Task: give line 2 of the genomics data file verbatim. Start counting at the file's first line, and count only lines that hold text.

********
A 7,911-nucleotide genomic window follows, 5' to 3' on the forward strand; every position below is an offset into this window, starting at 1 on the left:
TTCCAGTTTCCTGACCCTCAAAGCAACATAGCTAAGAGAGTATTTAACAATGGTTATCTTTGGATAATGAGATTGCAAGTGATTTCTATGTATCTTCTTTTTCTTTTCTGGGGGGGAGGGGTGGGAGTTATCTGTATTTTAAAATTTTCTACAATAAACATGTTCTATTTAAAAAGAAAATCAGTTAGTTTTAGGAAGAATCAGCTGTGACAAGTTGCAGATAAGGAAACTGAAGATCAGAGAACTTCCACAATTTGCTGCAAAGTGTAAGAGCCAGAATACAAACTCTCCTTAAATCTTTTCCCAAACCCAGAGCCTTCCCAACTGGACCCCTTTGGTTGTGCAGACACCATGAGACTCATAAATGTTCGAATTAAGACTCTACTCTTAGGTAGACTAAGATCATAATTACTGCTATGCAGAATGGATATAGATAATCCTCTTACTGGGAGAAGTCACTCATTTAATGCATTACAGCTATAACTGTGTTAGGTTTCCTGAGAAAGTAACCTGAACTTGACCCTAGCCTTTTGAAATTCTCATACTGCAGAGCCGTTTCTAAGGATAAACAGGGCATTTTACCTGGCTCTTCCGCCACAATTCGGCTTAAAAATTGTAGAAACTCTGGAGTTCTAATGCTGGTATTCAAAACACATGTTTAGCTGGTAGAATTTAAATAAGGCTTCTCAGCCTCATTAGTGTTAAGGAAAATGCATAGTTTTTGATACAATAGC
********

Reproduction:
TTCCAGTTTCCTGACCCTCAAAGCAACATAGCTAAGAGAGTATTTAACAATGGTTATCTTTGGATAATGAGATTGCAAGTGATTTCTATGTATCTTCTTTTTCTTTTCTGGGGGGGAGGGGTGGGAGTTATCTGTATTTTAAAATTTTCTACAATAAACATGTTCTATTTAAAAAGAAAATCAGTTAGTTTTAGGAAGAATCAGCTGTGACAAGTTGCAGATAAGGAAACTGAAGATCAGAGAACTTCCACAATTTGCTGCAAAGTGTAAGAGCCAGAATACAAACTCTCCTTAAATCTTTTCCCAAACCCAGAGCCTTCCCAACTGGACCCCTTTGGTTGTGCAGACACCATGAGACTCATAAATGTTCGAATTAAGACTCTACTCTTAGGTAGACTAAGATCATAATTACTGCTATGCAGAATGGATATAGATAATCCTCTTACTGGGAGAAGTCACTCATTTAATGCATTACAGCTATAACTGTGTTAGGTTTCCTGAGAAAGTAACCTGAACTTGACCCTAGCCTTTTGAAATTCTCATACTGCAGAGCCGTTTCTAAGGATAAACAGGGCATTTTACCTGGCTCTTCCGCCACAATTCGGCTTAAAAATTGTAGAAACTCTGGAGTTCTAATGCTGGTATTCAAAACACATGTTTAGCTGGTAGAATTTAAATAAGGCTTCTCAGCCTCATTAGTGTTAAGGAAAATGCATAGTTTTTGATACAATAGC